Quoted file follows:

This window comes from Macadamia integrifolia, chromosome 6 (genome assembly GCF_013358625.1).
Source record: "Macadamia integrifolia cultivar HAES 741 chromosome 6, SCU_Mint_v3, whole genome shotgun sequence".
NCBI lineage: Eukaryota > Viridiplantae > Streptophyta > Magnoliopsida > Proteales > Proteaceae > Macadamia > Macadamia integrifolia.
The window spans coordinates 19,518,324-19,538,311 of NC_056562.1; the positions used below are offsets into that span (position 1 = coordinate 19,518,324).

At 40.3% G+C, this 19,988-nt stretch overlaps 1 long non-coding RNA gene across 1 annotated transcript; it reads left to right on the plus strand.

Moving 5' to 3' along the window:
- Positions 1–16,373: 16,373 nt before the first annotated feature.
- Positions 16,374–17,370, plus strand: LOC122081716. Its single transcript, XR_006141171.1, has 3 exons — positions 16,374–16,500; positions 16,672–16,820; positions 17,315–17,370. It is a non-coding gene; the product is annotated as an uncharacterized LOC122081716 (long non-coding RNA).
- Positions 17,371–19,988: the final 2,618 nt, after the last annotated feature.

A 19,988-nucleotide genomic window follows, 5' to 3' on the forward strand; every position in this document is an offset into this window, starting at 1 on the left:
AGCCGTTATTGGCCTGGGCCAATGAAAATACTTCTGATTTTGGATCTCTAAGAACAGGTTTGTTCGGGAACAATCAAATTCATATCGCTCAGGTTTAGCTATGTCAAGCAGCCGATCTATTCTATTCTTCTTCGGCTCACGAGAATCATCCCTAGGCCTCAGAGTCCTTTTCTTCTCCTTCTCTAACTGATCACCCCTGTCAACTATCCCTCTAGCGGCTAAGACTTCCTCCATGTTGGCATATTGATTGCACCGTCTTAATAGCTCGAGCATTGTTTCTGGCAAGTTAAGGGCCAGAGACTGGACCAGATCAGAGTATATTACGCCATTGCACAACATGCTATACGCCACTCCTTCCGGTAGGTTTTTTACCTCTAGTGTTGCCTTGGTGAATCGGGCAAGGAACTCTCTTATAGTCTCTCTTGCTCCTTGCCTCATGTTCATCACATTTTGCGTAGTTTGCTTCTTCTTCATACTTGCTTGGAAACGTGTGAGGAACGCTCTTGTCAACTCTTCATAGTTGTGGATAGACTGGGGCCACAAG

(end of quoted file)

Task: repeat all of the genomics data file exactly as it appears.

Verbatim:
This window comes from Macadamia integrifolia, chromosome 6 (genome assembly GCF_013358625.1).
Source record: "Macadamia integrifolia cultivar HAES 741 chromosome 6, SCU_Mint_v3, whole genome shotgun sequence".
NCBI lineage: Eukaryota > Viridiplantae > Streptophyta > Magnoliopsida > Proteales > Proteaceae > Macadamia > Macadamia integrifolia.
The window spans coordinates 19,518,324-19,538,311 of NC_056562.1; the positions used below are offsets into that span (position 1 = coordinate 19,518,324).

At 40.3% G+C, this 19,988-nt stretch overlaps 1 long non-coding RNA gene across 1 annotated transcript; it reads left to right on the plus strand.

Moving 5' to 3' along the window:
- Positions 1–16,373: 16,373 nt before the first annotated feature.
- Positions 16,374–17,370, plus strand: LOC122081716. Its single transcript, XR_006141171.1, has 3 exons — positions 16,374–16,500; positions 16,672–16,820; positions 17,315–17,370. It is a non-coding gene; the product is annotated as an uncharacterized LOC122081716 (long non-coding RNA).
- Positions 17,371–19,988: the final 2,618 nt, after the last annotated feature.

A 19,988-nucleotide genomic window follows, 5' to 3' on the forward strand; every position in this document is an offset into this window, starting at 1 on the left:
AGCCGTTATTGGCCTGGGCCAATGAAAATACTTCTGATTTTGGATCTCTAAGAACAGGTTTGTTCGGGAACAATCAAATTCATATCGCTCAGGTTTAGCTATGTCAAGCAGCCGATCTATTCTATTCTTCTTCGGCTCACGAGAATCATCCCTAGGCCTCAGAGTCCTTTTCTTCTCCTTCTCTAACTGATCACCCCTGTCAACTATCCCTCTAGCGGCTAAGACTTCCTCCATGTTGGCATATTGATTGCACCGTCTTAATAGCTCGAGCATTGTTTCTGGCAAGTTAAGGGCCAGAGACTGGACCAGATCAGAGTATATTACGCCATTGCACAACATGCTATACGCCACTCCTTCCGGTAGGTTTTTTACCTCTAGTGTTGCCTTGGTGAATCGGGCAAGGAACTCTCTTATAGTCTCTCTTGCTCCTTGCCTCATGTTCATCACATTTTGCGTAGTTTGCTTCTTCTTCATACTTGCTTGGAAACGTGTGAGGAACGCTCTTGTCAACTCTTCATAGTTGTGGATAGACTGGGGCCACAAG